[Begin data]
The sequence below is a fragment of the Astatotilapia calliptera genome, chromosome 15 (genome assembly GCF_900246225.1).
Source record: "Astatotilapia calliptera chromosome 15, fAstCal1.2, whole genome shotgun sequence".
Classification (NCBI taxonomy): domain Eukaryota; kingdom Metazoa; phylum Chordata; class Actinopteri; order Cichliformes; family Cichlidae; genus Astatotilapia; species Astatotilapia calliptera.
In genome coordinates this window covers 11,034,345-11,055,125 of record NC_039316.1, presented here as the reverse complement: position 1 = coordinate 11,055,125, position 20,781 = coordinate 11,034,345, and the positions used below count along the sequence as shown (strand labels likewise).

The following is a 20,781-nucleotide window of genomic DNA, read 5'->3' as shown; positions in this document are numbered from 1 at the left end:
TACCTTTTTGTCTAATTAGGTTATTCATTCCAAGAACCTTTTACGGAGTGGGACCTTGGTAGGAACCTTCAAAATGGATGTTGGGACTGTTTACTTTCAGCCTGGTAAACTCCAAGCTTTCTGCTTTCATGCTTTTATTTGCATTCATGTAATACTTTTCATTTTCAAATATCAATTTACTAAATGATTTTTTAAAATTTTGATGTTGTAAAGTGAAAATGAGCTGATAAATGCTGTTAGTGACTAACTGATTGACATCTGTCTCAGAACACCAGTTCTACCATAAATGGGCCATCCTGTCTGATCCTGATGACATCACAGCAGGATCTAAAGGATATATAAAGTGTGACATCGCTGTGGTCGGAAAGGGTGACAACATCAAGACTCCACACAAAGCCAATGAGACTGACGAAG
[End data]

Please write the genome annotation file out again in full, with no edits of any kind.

The sequence below is a fragment of the Astatotilapia calliptera genome, chromosome 15 (genome assembly GCF_900246225.1).
Source record: "Astatotilapia calliptera chromosome 15, fAstCal1.2, whole genome shotgun sequence".
Classification (NCBI taxonomy): domain Eukaryota; kingdom Metazoa; phylum Chordata; class Actinopteri; order Cichliformes; family Cichlidae; genus Astatotilapia; species Astatotilapia calliptera.
In genome coordinates this window covers 11,034,345-11,055,125 of record NC_039316.1, presented here as the reverse complement: position 1 = coordinate 11,055,125, position 20,781 = coordinate 11,034,345, and the positions used below count along the sequence as shown (strand labels likewise).

The following is a 20,781-nucleotide window of genomic DNA, read 5'->3' as shown; positions in this document are numbered from 1 at the left end:
TACCTTTTTGTCTAATTAGGTTATTCATTCCAAGAACCTTTTACGGAGTGGGACCTTGGTAGGAACCTTCAAAATGGATGTTGGGACTGTTTACTTTCAGCCTGGTAAACTCCAAGCTTTCTGCTTTCATGCTTTTATTTGCATTCATGTAATACTTTTCATTTTCAAATATCAATTTACTAAATGATTTTTTAAAATTTTGATGTTGTAAAGTGAAAATGAGCTGATAAATGCTGTTAGTGACTAACTGATTGACATCTGTCTCAGAACACCAGTTCTACCATAAATGGGCCATCCTGTCTGATCCTGATGACATCACAGCAGGATCTAAAGGATATATAAAGTGTGACATCGCTGTGGTCGGAAAGGGTGACAACATCAAGACTCCACACAAAGCCAATGAGACTGACGAAG